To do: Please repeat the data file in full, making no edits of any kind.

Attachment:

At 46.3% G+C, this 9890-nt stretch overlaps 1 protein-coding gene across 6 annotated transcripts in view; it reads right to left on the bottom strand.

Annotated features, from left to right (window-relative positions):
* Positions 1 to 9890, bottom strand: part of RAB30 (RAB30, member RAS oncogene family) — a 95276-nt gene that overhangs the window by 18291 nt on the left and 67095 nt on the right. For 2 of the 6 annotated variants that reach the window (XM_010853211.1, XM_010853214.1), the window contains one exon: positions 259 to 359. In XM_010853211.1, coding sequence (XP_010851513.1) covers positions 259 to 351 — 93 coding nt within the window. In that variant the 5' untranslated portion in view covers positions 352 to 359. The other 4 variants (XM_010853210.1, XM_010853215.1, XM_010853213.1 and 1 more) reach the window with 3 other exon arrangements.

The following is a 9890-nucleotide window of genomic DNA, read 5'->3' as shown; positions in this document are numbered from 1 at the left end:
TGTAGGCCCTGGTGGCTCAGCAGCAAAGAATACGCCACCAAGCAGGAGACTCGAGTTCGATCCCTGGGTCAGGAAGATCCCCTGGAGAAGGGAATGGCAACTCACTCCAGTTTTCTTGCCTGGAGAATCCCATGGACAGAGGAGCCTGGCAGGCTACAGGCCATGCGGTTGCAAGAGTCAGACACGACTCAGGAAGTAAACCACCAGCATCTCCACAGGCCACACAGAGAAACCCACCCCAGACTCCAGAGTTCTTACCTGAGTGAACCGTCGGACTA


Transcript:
At 46.3% G+C, this 9890-nt stretch overlaps 1 protein-coding gene across 6 annotated transcripts in view; it reads right to left on the bottom strand.

Annotated features, from left to right (window-relative positions):
* Positions 1 to 9890, bottom strand: part of RAB30 (RAB30, member RAS oncogene family) — a 95276-nt gene that overhangs the window by 18291 nt on the left and 67095 nt on the right. For 2 of the 6 annotated variants that reach the window (XM_010853211.1, XM_010853214.1), the window contains one exon: positions 259 to 359. In XM_010853211.1, coding sequence (XP_010851513.1) covers positions 259 to 351 — 93 coding nt within the window. In that variant the 5' untranslated portion in view covers positions 352 to 359. The other 4 variants (XM_010853210.1, XM_010853215.1, XM_010853213.1 and 1 more) reach the window with 3 other exon arrangements.

The following is a 9890-nucleotide window of genomic DNA, read 5'->3' as shown; positions in this document are numbered from 1 at the left end:
TGTAGGCCCTGGTGGCTCAGCAGCAAAGAATACGCCACCAAGCAGGAGACTCGAGTTCGATCCCTGGGTCAGGAAGATCCCCTGGAGAAGGGAATGGCAACTCACTCCAGTTTTCTTGCCTGGAGAATCCCATGGACAGAGGAGCCTGGCAGGCTACAGGCCATGCGGTTGCAAGAGTCAGACACGACTCAGGAAGTAAACCACCAGCATCTCCACAGGCCACACAGAGAAACCCACCCCAGACTCCAGAGTTCTTACCTGAGTGAACCGTCGGACTA